The business landscape is challenging, to say the least. For some sectors, dire is the more apt descriptor. But regardless of sector, businesses the nation over are hurting. When consumer confidence and spending decline, so too do sales and profitability for all but the most insulated sectors. When hard times befall American businesses, belt tightening becomes the name of the game in an effort to stay afloat. And what is often the first expense cut during a downturn? Marketing. A company’s marketing budget is one of the easiest costs to trim, and it comes with the added advantage of not necessarily having to lay off any key staff. But precedent indicates that one of the best things a company can do during a recession is to invest more into marketing budgets.
Marketing budget basics, pandemic edition
The idea of increasing one’s marketing budget is predicated on the assumption that your business isn’t in dire straits. If you’re scrapping just to keep the doors open, then increasing your marketing budget may sound like pie in the sky (and for some firms, it will be). But, if your business is slower but not at risk of going under, recessions are the best times to invest a larger percentage of your operating budget into marketing.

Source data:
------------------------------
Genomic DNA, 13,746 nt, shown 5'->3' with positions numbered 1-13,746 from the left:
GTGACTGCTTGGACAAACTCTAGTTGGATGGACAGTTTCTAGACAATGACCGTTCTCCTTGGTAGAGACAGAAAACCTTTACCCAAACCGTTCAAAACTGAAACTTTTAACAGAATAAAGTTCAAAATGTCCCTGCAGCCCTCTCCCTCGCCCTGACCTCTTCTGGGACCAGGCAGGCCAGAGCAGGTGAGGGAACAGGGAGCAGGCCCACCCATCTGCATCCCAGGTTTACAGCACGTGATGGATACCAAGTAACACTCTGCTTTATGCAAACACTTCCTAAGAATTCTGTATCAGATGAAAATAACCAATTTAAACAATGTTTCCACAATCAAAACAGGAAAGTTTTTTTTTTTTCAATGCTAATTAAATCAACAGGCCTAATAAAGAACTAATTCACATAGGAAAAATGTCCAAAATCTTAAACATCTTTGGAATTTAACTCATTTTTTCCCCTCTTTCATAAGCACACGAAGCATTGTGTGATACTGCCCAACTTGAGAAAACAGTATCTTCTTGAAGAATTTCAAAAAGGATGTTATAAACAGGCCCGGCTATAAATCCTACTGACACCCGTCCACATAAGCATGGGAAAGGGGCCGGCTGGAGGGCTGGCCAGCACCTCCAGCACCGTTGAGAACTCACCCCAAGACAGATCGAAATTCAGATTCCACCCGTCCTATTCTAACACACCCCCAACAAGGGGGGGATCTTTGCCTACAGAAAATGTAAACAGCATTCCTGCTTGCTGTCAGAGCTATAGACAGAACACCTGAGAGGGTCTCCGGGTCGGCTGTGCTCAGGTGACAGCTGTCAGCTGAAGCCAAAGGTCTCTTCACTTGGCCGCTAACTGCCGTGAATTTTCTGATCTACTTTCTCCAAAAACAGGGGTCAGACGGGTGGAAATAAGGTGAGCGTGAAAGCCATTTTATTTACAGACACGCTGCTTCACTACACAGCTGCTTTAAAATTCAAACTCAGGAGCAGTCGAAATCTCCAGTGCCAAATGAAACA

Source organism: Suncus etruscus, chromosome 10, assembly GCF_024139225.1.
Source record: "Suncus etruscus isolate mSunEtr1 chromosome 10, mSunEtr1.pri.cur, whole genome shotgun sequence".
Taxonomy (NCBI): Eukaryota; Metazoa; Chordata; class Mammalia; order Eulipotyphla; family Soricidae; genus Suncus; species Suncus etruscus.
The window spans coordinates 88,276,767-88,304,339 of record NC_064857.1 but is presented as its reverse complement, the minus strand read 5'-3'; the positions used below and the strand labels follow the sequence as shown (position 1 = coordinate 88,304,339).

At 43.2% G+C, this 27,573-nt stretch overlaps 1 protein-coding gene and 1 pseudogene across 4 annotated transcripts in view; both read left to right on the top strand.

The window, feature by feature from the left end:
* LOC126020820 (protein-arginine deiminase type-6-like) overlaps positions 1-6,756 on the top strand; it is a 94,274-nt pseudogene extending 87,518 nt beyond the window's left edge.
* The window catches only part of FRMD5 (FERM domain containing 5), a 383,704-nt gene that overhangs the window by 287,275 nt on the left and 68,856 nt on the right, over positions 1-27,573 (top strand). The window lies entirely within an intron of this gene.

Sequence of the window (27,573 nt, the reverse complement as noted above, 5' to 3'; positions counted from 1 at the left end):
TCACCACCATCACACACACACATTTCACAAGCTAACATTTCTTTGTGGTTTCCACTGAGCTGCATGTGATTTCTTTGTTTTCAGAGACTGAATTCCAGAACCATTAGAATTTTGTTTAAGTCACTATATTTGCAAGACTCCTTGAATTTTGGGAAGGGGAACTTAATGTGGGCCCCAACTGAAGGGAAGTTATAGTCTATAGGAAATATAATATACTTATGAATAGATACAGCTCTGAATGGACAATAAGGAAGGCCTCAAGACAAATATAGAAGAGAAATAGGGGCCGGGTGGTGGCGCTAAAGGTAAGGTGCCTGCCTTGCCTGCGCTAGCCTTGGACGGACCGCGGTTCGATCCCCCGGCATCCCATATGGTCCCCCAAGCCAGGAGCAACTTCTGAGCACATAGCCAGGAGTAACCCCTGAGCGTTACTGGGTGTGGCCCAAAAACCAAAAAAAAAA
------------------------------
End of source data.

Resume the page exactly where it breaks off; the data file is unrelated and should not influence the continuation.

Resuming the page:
In analyzing the Great Recession, the closest modern analog we have to the pandemic, the Harvard Business Review concluded that in previous recessions, “…companies that were able to increase share of voice by maintaining or increasing their advertising spending captured market share from weaker rivals. What’s more, they did it at lower cost than when times were good.”
What’s more, HBR concluded that on “average, increases in marketing spending during a recession have boosted financial performance throughout the year following the recession.”
Simply put, ad rates go down during recessions because there’s less demand for ad units. You get more bang for your buck each buck you spend on advertising. If your competitors trim their ad budgets in response to the downturn, you can increase your share of voice just holding marketing budgets steady. If you invest more into marketing, though, you can further increase your share of voice and do it at a discount.
Now, all of this is predicated on your firm’s relative economic health, your sector, your target customer, etc. Obviously one size doesn’t fit all when it comes to budget allocations. That said, for those companies with the wherewithal to increase their marketing budgets at a time like this, the rewards on the other side of the recession could be hefty.